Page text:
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Friday, January 25, 2013

Suck or Slap! How does your story start? by Kitty Griffin

We know how important story starts are. If you can't catch them at the beginning------------you've already lost.

Continuing with our theme this month--beginnings, here are six story starts to ponder.  
It's time to eat some words. Chew them. Swallow them. Learn from them. See how they taste.
Might as well be award-winning words, right?

There are two ways to start a story. 

One. You can slowly draw the reader in. You can suck them in. Your words have to be powerful though. Don't bore them.

I Am the Cheese by Robert Cormier

I am riding the bicycle and I am on Route 31 in Monument, Massachusetts, on my way to Rutterburg, Vermont, and I'm pedaling furiously because this is an old-fashioned bike, no speeds, no fenders, only the warped tires and the brakes that don't always work and the handlebars with cracked rubber grips to steer with. A plain bike--the kind my father rode as a kid years ago. It's cold as I pedal along, the wind like a snake slithering up my sleeves and into my jacket and my pants legs, too. But I keep pedaling. I keep pedaling. 

Has Robert Cormier hooked you? Has he pulled you in? 
Do you want to know what happens next?

Two. Ready for a slap? Some stories whomp you right upside the head. The author has no pity. You are drop-kicked right at the start.

What Jaime Saw by Carolyn Coman

When Jaime saw him throw the baby, saw Van throw the little baby, saw Van throw his little sister Nin, when Jaime saw Van throw his baby sister Nin, then they moved.

Ka-pow. That's a smash. I read that the author, Carolyn Coman, wanted to show how when someone is frightened that their words often come out in a repeating stammer.

Do you want to know what happened to the little baby, Nin? Would you keep reading?

Look at the next four openings and decide. Suck or slap? Which one appeals to you? Why?

The Goats by Brock Cole

     When he came back to the beach with wood for the fire Bryce grabbed him from behind. The firewood scattered, bouncing off his knees and shins.
     "Okay, Bryce," he said. "Cut it out." He tried to sound unafraid, even a little bored.
     Bryce pulled his elbows back until they were almost touching. The boy tried to look up at the other kids. They turned their faces away, squinting out over the lake or frowning up into the trees above the beach.
     "Hey," Bryce said. "Do I have to do everything?"
     For a moment no one moved, and then Murphy shrugged and knelt down heavily in front of the boy. He was frowning, as if he had to do something disagreeable.

The Graveyard Book by Neil Gaiman

     There was a hand in the darkness and it held a knife.
     The knife had a handle of polished black bone, and a blade finer and sharper than any razor. if it sliced you, you might not even know you had been cut, not immediately.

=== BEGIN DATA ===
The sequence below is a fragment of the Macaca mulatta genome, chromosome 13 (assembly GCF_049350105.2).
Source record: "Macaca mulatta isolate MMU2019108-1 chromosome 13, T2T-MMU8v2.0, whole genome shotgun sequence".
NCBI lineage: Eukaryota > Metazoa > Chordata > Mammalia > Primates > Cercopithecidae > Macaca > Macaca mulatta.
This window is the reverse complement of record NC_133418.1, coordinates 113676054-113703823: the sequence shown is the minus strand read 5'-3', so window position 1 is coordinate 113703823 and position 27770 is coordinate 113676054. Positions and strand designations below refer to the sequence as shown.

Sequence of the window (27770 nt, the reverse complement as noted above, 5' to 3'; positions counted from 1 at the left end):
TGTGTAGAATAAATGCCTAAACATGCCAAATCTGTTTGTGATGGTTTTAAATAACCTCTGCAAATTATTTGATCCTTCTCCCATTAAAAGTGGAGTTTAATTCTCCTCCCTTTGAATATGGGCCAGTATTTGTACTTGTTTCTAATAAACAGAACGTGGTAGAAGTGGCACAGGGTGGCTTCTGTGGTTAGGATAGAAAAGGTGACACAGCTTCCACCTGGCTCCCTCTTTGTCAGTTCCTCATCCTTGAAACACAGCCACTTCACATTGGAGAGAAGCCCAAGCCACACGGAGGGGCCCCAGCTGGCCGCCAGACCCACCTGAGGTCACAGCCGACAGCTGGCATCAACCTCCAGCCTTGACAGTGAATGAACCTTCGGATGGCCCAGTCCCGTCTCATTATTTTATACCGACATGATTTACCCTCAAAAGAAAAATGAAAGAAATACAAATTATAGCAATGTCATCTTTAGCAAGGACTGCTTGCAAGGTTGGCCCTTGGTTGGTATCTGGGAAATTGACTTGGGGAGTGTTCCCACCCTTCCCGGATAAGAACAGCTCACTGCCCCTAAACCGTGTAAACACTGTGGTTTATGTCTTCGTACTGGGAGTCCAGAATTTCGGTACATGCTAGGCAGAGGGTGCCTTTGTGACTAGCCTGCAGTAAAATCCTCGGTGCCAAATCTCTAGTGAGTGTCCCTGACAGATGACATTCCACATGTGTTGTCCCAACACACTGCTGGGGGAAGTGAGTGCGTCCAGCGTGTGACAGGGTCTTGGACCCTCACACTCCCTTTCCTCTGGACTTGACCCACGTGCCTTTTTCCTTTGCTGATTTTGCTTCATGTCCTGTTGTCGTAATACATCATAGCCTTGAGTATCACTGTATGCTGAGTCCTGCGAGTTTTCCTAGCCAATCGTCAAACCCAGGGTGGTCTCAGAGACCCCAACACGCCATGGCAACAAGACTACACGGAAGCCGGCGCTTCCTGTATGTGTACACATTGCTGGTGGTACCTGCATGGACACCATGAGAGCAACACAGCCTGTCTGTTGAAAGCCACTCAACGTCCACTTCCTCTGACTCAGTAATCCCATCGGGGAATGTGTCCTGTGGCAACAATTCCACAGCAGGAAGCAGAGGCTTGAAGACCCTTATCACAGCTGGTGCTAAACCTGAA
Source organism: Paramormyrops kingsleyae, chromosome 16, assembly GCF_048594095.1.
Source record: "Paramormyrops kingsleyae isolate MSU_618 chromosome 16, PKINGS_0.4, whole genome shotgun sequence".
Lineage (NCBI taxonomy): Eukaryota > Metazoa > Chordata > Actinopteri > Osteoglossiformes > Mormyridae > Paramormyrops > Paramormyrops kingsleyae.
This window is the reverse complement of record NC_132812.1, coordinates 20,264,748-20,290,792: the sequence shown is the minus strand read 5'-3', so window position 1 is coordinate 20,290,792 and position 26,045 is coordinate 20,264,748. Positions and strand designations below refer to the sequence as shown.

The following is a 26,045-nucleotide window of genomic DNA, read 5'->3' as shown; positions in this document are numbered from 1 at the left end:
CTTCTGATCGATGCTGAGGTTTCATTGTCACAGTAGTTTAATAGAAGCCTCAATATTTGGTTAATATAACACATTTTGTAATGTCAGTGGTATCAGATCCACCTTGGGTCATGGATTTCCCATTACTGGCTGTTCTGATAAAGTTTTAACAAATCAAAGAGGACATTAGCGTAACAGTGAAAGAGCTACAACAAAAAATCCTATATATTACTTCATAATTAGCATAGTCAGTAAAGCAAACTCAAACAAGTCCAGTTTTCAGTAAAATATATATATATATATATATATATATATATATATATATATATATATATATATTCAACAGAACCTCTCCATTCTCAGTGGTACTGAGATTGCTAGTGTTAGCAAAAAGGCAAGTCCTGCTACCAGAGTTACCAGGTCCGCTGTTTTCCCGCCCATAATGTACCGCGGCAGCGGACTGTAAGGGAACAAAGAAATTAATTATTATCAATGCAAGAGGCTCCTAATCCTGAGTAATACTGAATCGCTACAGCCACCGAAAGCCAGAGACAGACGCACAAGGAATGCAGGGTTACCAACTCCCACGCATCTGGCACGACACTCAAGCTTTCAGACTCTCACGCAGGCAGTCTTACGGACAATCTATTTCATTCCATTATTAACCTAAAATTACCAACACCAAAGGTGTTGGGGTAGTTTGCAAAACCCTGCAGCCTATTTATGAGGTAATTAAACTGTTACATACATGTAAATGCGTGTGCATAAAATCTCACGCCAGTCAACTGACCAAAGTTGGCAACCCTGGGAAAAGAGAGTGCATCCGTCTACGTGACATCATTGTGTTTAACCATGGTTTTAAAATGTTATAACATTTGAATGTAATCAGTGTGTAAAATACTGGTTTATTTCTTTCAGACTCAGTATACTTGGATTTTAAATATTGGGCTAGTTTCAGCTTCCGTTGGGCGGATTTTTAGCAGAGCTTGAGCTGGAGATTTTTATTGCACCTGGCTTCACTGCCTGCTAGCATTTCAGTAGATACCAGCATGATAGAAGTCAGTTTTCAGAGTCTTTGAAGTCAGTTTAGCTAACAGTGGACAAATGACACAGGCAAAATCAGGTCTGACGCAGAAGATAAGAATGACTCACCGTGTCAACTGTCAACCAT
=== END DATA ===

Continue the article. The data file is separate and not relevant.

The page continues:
The knife had done almost everything it was brought to that house to do, and both the blade and the handle were wet.

The Perks of Being a Wallflower by  Stephen Chbosky

August 25, 1991
Dear friend,
I am writing to you because she said you listen and understand and didn't try to sleep with that person at the party even though you could have. Please don't try to figure out who she is because then you might figure out who I am, and I really don't want you to do that. I will call people by different names or generic names because I don't want you to find me.

The House of the Scorpion by Nancy Farmer
     In the beginning there were thirty-six of them, thirty-six droplets of life so tiny that Eduardo could see them only under a microscope. He studied them anxiously in the darkened room.
     Water bubbled through tubes that snaked around the warm, humid walls. Air was sucked into growth chambers. A dull, red light shone on the faces of the workers as they watched their own arrays of little glass dishes. Each one contained a drop of life. 

There you have it. Six openings. Six notable books. 
Suck? Slap? 
Which one draws you in? 
How about your writing? Can you decide if your opening is a suck or a slap?
Beginnings. If yours doesn't drop-kick the reader in, if it doesn't hook them and pull them in then WHY NOT! 


  1. This is a fascinating blog! Thank you very much for graphically showing how stories begin with a suck or a slap. Your examples were perfect. Again, thanks.

    1. thanks, Audrey...
      These are some of my favorite books. I used them when teaching KidLit. Sometimes I will go to Amazon and pick 10 books and get the Kindle samples and read all 10 samples just to see what catches me.

    2. Nice to hear from you, Laurie. How are you?